I'm using git-flow to maintain my branches, hence I have a master and develop branches.

Develop is several commits (~50-100) ahead of master.

However, there is a need to bring selective features from develop to master ahead of schedule.

How can I do this? Should be using cherry-pick? What happens if I rebase develop on master again later before the final merge back to master?

  • 5
    Note that in git-flow model, the master branch is the release branch, and should only contain merge commits from develop. It's a good thing to keep master in compliance with this model – CharlesB Jul 29 '13 at 9:11
  • Yeah. Thanks for the advice. Except that we need to bring features into production sooner and the features are spread all over in the develop branch. I guess I have to use cherry-pick and fix/remove any changes that should not be there. Looks like the history is going to get messy during this period. – Nora Olsen Jul 30 '13 at 2:52
  • Rebasing develop onto master is not part of git flow, which specifies that develop be non-fast-forward merged into master. If you collaborate on the develop branch with other developers, you might be causing them trouble if you rebase a shared develop branch, because they'll need to sync their work with the rebased branch. – user456814 Jul 31 '13 at 1:21
  • We face the same issue - there's an issue with the live version which is already fixed on develop. Is it not just a case of following the hotfix process (datasift.github.io/gitflow/GitFlowHotfixBranch.png) but simply reverse the arrow between the red (hotfix) version and the (yellow) develop version on that diagram using a cherry-pick to grab the commit into the hotfix branch? – Dave Elton Apr 25 '18 at 12:57

Have you considered creating another develop branch just for integrating these particular features, then using either rebase -i to remove commits you don't want, or cherry-pick the commits you do want into that branch?

It seems that you might even be able to use a git flow release branch to do this, though if you do you'd have to go with the interactive rebase/removal approach. It's not the way release is intended, but it at least keeps master clean.

The process of removing changes at release time is documented pretty well in http://dymitruk.com/blog/2012/02/05/branch-per-feature/ specifically in the section titled "Taking features out is more powerful than putting them in". You may have difficulty if your features didn't start from the same commit (which, if you follow git-flow, they probably aren't). But you can try to make the best of it.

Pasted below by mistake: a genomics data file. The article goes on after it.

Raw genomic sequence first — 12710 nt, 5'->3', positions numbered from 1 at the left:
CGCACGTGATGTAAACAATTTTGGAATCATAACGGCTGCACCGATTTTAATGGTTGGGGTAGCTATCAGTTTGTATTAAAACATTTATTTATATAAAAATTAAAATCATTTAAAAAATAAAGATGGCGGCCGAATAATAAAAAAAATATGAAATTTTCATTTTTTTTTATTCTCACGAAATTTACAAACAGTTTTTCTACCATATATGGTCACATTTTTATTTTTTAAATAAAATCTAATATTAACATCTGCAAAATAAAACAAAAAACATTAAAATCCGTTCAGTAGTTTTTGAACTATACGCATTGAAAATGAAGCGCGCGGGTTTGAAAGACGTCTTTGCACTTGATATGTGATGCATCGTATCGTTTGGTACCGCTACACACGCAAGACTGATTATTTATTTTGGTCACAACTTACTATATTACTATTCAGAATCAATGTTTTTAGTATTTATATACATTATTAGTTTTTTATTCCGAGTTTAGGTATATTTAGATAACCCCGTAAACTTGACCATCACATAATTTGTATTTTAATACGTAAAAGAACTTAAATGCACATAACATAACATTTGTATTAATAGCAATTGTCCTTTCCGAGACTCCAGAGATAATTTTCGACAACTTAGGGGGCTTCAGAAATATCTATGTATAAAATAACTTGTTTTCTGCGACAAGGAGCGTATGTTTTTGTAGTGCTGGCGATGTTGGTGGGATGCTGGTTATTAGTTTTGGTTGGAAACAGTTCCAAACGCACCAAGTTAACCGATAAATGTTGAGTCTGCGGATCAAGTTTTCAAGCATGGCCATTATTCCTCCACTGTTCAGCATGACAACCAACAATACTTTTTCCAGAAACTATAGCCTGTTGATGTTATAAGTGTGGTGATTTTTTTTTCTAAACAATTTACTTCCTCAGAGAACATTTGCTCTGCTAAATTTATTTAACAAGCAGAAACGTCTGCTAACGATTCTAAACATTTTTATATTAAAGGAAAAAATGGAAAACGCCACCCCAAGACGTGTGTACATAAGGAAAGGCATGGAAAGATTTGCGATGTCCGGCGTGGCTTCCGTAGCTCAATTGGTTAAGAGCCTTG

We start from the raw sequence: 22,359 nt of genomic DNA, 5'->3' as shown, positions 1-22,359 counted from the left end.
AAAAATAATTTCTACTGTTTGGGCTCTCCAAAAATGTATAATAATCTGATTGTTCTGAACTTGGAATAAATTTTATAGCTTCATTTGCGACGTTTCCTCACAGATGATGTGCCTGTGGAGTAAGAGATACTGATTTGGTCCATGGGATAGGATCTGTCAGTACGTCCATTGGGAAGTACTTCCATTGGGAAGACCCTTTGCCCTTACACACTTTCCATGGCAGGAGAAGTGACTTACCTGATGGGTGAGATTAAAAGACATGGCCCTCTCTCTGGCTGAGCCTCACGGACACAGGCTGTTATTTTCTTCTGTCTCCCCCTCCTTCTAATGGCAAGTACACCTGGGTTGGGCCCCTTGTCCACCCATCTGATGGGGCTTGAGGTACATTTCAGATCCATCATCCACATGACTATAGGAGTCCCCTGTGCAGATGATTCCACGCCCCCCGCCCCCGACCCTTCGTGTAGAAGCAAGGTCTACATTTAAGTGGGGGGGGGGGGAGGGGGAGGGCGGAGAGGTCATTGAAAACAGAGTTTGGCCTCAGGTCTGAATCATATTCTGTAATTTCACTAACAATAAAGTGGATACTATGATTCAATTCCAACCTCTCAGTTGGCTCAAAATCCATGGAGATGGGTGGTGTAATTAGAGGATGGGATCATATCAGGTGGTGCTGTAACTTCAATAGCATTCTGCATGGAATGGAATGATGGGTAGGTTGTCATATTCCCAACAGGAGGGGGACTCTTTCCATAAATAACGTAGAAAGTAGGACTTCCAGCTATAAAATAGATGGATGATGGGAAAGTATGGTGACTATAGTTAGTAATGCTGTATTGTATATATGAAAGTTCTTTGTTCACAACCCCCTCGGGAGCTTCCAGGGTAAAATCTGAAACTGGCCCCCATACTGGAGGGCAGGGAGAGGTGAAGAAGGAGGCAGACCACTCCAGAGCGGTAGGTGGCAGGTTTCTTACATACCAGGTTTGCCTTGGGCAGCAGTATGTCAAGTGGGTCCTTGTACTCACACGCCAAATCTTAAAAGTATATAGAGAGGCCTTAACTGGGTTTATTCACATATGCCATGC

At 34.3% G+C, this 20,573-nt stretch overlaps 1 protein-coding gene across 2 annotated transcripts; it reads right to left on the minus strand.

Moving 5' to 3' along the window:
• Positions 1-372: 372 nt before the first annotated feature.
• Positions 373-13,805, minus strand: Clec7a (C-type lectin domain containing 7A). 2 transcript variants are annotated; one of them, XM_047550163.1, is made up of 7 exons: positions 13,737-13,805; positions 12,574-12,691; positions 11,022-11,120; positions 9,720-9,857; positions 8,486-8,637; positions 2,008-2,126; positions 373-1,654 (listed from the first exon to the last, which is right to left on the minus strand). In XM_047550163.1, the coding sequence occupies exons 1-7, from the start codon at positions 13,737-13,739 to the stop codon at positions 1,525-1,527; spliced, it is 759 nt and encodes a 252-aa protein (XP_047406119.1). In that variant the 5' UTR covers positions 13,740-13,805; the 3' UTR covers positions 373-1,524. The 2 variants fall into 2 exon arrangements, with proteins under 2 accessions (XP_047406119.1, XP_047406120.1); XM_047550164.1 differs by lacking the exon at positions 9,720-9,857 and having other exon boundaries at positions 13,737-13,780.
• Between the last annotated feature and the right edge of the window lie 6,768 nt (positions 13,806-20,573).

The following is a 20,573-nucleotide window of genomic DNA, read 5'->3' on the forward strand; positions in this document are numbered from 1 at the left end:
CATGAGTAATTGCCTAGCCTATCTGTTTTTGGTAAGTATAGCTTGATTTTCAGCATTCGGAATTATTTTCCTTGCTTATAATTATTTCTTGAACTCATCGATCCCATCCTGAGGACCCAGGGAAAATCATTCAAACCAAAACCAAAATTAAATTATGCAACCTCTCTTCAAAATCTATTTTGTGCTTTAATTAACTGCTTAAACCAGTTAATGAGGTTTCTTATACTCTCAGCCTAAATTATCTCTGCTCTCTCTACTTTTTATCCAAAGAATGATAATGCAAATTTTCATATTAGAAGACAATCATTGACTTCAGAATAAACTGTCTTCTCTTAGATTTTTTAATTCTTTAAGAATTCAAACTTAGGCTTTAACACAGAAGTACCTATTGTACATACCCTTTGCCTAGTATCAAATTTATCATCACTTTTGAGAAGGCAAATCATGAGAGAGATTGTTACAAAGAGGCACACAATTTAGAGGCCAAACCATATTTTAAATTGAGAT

Example: interactive rebase

$ git checkout -b reduced_functionality_branch develop
$ git rebase -i sha1-for-previous-release-point
...remove the stuff you don't want...

At this point, reduced_functionality_branch should contain only the commits you want to be released.


You can use "git cherry-pick"

Please note that since you bring selective commits, commits must on source branch must be complete. You may get some merge conflicts as well.


Cherry-pick should indeed work fine in this case. When you rebase, it will appear as though the cherry-picked changes were committed before the rest of the work, but that is what you get with a any rebase.

As CharlesB says though, cherry-picking into master is not exactly compliant with the git-flow model. But it's not far off and it is a nice simple way of resolving your particular problem.

  • I tried to merge the master back into develop after cherry-picking, it seems that those changes are on the top? Looks like I will have double commits since cherry-picks are new commits? And messy too in the history. – Nora Olsen Jul 30 '13 at 2:15
  • do you mean merging back into develop makes conflicts? – CharlesB Jul 30 '13 at 5:38
  • 1
    There were no conflicts but the new cherry-picked commits are on top because cherry-picked commits are new commits? So I'm seeing double commits in the history in develop after I merge back master to develop. – Nora Olsen Jul 30 '13 at 5:41
  • @Nora Can you post the commands you ran and the results? Otherwise it is confusing to discuss it. Thanks – naomi Jul 30 '13 at 10:54

use .gitattributes in both dev and master branch and put below code

<file which is branch specific> merge=ours

run below command

git config --global merge.ours.driver true

and next time when you merge branches you all stuff would be merged except <file which is branch specific>

Your Answer

By clicking “Post Your Answer”, you agree to our terms of service, privacy policy and cookie policy

Not the answer you're looking for? Browse other questions tagged or ask your own question.